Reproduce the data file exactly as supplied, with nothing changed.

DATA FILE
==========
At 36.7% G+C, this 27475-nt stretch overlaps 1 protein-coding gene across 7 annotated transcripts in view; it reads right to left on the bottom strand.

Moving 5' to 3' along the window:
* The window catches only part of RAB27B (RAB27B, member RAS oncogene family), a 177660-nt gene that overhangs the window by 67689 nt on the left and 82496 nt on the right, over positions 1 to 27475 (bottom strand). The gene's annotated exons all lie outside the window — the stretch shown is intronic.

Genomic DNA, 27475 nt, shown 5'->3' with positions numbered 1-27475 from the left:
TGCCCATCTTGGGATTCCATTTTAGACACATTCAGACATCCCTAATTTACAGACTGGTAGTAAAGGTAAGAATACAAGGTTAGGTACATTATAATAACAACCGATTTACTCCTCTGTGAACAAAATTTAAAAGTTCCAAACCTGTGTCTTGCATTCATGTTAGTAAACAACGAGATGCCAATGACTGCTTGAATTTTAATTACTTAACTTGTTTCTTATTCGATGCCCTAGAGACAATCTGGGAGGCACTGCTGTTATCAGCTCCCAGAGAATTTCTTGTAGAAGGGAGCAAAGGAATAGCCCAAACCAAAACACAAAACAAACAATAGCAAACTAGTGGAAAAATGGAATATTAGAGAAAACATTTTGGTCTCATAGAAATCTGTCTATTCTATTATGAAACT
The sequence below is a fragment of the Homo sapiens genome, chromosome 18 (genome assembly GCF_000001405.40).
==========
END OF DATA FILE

At 36.7% G+C, this 27475-nt stretch overlaps 1 protein-coding gene across 7 annotated transcripts in view; it reads right to left on the bottom strand.

Moving 5' to 3' along the window:
* The window catches only part of RAB27B (RAB27B, member RAS oncogene family), a 177660-nt gene that overhangs the window by 67689 nt on the left and 82496 nt on the right, over positions 1 to 27475 (bottom strand). The gene's annotated exons all lie outside the window — the stretch shown is intronic.

Genomic DNA, 27475 nt, shown 5'->3' with positions numbered 1-27475 from the left:
TGCCCATCTTGGGATTCCATTTTAGACACATTCAGACATCCCTAATTTACAGACTGGTAGTAAAGGTAAGAATACAAGGTTAGGTACATTATAATAACAACCGATTTACTCCTCTGTGAACAAAATTTAAAAGTTCCAAACCTGTGTCTTGCATTCATGTTAGTAAACAACGAGATGCCAATGACTGCTTGAATTTTAATTACTTAACTTGTTTCTTATTCGATGCCCTAGAGACAATCTGGGAGGCACTGCTGTTATCAGCTCCCAGAGAATTTCTTGTAGAAGGGAGCAAAGGAATAGCCCAAACCAAAACACAAAACAAACAATAGCAAACTAGTGGAAAAATGGAATATTAGAGAAAACATTTTGGTCTCATAGAAATCTGTCTATTCTATTATGAAACT
The sequence below is a fragment of the Homo sapiens genome, chromosome 18 (genome assembly GCF_000001405.40).